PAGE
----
Team sport is the ‘love it or hate it’ form of exercise. Some people enjoy the camaraderie and the socialising, while others detest the pressure of having to perform as part of a group. As in any other sphere of life, the success and happiness of a team is down to the way that its members work together. In sport, that is closely tied with their competitiveness, enthusiasm and ability to empathise with others. What qualities are needed to make team sport enjoyable?
Team sport has been a way to combine exercise and socialising for hundreds, if not thousands of years. If there is a flat open space, an object that can be kicked and a few males, there are very few parts of the world where an impromptu game of football won’t take place. Activity programmes at schools rely on team sports, as they need minimal equipment and can involve a large number of children. Team games are also very popular for spectators, as anyone who has been near a football stadium on match day will know.
Team sports are an excellent way of encouraging activity, because they provide healthy peer pressure. If you know that you will be letting down other people if you don’t turn up for the game, you will probably be far more motivated to leave the house than if you are planning a run or a solitary session at the gym. The need to continue to the end of the match also reduces the chance of curtailing your exercise session. While some sports allow substitutes, there are others that commit you right to the end. As some less well-known examples, orienteering teams need to finish the route with all of the team members, and dinghy racers need to cross the start line with the same number of people in the boat as when they started. Sailors work particularly hard as the wind will not be switched off for an injury break – they need to carry on co-operating or they and their team-mate will be swimming. In these sports, the failure of one is the failure of all and so it is in the interests of the team to support each other.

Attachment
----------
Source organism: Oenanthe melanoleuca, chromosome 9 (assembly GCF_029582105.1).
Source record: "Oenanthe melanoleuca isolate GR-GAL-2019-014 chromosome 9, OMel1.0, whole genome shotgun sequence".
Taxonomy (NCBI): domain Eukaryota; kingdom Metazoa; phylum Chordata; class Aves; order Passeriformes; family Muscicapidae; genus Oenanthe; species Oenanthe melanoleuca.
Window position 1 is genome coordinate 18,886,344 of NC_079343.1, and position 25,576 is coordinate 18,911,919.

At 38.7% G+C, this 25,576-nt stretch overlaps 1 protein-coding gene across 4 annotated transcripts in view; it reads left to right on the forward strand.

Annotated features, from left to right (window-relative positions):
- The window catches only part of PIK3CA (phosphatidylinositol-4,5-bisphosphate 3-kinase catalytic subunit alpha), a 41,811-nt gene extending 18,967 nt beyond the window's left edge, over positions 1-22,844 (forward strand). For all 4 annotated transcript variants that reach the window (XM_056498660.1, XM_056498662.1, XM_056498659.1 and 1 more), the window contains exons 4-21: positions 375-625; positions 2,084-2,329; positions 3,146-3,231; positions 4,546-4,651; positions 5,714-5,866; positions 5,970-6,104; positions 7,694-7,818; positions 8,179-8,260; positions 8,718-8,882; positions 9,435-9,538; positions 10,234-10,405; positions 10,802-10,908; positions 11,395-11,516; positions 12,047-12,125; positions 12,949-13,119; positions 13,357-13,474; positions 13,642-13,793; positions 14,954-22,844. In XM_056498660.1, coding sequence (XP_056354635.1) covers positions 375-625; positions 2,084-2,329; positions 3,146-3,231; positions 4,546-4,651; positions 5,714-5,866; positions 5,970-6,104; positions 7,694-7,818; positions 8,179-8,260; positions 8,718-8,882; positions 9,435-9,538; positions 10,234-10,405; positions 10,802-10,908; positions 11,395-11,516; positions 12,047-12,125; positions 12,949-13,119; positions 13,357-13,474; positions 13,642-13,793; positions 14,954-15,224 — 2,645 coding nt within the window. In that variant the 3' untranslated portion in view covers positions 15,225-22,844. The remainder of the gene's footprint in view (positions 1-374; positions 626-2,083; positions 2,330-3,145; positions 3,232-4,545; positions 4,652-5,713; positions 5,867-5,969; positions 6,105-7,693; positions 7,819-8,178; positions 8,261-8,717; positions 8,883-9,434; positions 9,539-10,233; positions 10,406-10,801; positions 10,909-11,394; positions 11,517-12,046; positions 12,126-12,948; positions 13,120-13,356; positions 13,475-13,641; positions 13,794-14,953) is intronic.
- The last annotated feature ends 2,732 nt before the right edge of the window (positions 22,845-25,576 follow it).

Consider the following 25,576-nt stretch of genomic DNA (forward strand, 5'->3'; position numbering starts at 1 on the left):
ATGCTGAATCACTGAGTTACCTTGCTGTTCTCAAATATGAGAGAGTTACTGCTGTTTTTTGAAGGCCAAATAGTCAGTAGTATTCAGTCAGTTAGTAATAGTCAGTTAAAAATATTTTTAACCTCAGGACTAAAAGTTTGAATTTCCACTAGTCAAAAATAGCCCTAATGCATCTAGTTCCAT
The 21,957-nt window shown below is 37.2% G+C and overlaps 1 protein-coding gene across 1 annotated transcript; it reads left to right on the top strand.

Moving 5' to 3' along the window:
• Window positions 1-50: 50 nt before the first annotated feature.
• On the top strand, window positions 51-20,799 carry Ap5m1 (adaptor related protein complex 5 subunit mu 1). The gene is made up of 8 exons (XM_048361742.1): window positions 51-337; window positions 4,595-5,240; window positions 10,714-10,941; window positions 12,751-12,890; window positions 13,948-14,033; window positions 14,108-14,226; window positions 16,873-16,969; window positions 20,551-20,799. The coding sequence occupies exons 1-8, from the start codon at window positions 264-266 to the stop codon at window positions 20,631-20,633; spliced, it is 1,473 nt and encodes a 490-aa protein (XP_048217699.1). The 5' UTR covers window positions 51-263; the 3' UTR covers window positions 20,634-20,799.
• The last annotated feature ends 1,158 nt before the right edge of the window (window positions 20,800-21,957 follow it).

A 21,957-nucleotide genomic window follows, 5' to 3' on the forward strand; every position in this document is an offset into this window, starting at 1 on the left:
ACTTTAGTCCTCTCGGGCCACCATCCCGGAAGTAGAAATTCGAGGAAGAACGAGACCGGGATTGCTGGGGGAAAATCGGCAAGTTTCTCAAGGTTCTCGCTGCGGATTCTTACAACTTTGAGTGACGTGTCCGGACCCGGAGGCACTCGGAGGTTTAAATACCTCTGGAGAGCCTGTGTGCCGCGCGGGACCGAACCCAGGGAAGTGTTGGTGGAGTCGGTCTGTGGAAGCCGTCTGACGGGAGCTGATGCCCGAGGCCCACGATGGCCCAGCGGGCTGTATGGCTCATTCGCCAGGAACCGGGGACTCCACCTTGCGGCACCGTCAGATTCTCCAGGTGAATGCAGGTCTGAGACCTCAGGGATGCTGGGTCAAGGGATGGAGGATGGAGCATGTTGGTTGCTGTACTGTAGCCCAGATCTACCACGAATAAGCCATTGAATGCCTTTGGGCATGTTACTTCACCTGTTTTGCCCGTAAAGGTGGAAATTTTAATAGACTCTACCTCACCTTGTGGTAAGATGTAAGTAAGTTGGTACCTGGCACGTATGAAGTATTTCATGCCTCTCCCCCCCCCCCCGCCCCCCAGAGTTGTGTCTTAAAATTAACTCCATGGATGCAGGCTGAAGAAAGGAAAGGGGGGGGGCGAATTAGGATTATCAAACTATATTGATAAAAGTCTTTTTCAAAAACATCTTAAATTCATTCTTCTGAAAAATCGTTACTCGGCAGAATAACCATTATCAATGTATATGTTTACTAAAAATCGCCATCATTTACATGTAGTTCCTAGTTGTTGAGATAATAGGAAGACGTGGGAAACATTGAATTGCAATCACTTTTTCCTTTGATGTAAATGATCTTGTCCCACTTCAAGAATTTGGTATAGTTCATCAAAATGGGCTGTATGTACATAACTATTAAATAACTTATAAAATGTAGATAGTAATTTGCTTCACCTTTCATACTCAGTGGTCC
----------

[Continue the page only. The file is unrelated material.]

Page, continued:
With sports that need a team of more than two or three, there are usually predefined roles for members depending on their physical type. For instance, in rugby union the lighter and faster players will take the forward roles, while the heftier stronger members will be best used in the scrum. Sports such as basketball and netball favour taller people, while rowing teams will want someone very small and light as the cox. While there are no laws against playing in the ‘wrong’ position for your build, the nature of a team is that everyone should perform to the best of their ability.
Playing as a successful team involves more than physical factors. Even if the sport is just for fun, the experience will be much more enjoyable if everyone has the same attitude to the game. This means that everyone needs:
These qualities carry through to professional team sports. The footballer who misses the crucial penalty will be vilified by the crowd but his team will (or should!) be there to support him, recognising that the same thing could just as easily happen to them. Volleyball players encourage each other with the hug or high-five after each point, and doubles tennis players do the same.
The other important quality for team players is communication. This also relates to those team hugs – spectators irritated by the constant stopping of the game may feel a little more sympathetic when they realise that the players are using these close-up moments to plan their next move, out of earshot of the opposition. Footballers are usually too far away to talk to each other, so their moves need to be pre-planned and rehearsed. This is why the manager is to be seen pacing about as he watches anxiously to see if his team will continue to work together.
Team sport can be incredibly rewarding if it is played as it is intended. Things go wrong when team members play for themselves, rather than for the group. It is up to coaches and teachers to educate people on the real concept of teamwork if these sports are to survive.
by Jessica Ward
by Kath Webb
by Laura Briggs
by Jessica Ward
by Jessica Ward